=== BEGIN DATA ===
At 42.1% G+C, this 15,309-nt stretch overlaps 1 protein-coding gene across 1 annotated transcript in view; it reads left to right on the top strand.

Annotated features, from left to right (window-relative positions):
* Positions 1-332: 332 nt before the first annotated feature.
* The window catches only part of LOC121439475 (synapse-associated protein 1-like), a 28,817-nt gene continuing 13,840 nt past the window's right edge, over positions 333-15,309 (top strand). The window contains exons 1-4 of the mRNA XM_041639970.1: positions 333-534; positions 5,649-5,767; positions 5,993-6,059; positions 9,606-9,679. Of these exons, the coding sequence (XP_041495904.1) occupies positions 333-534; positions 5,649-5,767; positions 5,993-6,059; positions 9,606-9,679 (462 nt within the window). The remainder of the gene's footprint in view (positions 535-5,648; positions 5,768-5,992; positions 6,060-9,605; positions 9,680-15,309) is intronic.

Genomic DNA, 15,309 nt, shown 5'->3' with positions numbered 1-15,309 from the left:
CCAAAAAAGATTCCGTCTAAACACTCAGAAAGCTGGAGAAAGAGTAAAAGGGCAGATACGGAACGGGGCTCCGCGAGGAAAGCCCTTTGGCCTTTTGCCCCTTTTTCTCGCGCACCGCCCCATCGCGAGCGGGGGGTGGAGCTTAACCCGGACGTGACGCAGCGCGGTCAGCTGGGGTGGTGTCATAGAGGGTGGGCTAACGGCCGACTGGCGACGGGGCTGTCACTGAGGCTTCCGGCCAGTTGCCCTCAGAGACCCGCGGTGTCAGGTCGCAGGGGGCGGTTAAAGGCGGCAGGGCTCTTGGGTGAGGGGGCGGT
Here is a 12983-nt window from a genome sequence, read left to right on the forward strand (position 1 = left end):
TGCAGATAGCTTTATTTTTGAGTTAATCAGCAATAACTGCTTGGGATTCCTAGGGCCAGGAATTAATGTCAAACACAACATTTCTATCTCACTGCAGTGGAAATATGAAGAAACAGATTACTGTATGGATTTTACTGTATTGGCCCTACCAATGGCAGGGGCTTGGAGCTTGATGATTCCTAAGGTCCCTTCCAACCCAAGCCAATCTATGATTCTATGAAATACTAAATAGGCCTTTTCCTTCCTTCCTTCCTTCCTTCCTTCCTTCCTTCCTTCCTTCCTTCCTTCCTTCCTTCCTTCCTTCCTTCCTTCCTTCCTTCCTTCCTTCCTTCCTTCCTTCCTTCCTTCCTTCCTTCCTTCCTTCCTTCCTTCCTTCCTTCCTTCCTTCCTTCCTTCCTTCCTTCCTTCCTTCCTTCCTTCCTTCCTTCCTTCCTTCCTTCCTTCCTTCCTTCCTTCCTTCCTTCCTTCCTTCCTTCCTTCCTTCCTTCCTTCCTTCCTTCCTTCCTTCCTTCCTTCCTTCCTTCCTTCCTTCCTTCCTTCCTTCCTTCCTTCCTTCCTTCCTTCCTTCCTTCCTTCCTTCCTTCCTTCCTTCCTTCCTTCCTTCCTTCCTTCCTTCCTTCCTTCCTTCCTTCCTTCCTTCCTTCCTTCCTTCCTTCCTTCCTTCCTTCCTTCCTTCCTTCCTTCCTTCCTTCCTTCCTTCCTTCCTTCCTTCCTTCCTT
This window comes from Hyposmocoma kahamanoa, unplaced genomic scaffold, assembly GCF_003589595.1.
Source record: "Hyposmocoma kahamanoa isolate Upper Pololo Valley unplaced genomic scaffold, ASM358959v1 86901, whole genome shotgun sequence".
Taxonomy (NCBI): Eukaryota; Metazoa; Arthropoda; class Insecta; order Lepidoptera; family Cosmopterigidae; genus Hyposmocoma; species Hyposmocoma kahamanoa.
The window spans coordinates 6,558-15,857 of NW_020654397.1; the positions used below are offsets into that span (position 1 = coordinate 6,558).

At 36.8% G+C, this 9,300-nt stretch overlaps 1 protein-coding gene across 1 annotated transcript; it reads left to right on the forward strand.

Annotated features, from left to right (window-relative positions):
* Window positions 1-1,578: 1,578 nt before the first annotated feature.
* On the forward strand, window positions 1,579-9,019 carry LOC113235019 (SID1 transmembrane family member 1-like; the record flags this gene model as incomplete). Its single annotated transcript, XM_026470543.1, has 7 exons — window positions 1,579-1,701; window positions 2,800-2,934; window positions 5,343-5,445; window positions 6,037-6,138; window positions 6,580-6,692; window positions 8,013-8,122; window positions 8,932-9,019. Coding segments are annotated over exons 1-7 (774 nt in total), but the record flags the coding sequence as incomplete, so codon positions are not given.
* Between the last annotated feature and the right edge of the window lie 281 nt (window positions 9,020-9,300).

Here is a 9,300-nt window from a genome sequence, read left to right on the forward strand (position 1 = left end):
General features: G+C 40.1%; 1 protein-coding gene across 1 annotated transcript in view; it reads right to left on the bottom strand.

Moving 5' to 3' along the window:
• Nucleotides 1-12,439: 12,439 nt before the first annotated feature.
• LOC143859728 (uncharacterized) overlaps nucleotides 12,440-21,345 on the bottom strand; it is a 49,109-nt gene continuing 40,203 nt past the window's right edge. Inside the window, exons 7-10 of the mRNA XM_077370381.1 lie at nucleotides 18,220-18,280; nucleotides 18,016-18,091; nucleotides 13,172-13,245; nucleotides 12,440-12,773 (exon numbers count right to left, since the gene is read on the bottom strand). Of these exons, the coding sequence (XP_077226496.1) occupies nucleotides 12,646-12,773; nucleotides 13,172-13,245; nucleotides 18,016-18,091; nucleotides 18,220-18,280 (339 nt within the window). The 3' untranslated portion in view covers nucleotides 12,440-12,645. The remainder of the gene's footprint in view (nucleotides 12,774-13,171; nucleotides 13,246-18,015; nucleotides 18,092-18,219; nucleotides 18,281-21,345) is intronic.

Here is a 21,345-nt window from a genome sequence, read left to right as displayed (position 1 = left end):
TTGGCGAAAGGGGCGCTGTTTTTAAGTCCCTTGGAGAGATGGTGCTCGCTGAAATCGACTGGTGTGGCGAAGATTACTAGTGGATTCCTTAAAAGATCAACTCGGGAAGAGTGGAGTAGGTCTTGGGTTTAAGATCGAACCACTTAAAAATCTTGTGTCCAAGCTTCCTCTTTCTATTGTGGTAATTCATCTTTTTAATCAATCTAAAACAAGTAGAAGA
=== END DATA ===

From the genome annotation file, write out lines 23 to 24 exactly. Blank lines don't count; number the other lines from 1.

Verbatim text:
Here is a 21,345-nt window from a genome sequence, read left to right as displayed (position 1 = left end):
TTGGCGAAAGGGGCGCTGTTTTTAAGTCCCTTGGAGAGATGGTGCTCGCTGAAATCGACTGGTGTGGCGAAGATTACTAGTGGATTCCTTAAAAGATCAACTCGGGAAGAGTGGAGTAGGTCTTGGGTTTAAGATCGAACCACTTAAAAATCTTGTGTCCAAGCTTCCTCTTTCTATTGTGGTAATTCATCTTTTTAATCAATCTAAAACAAGTAGAAGA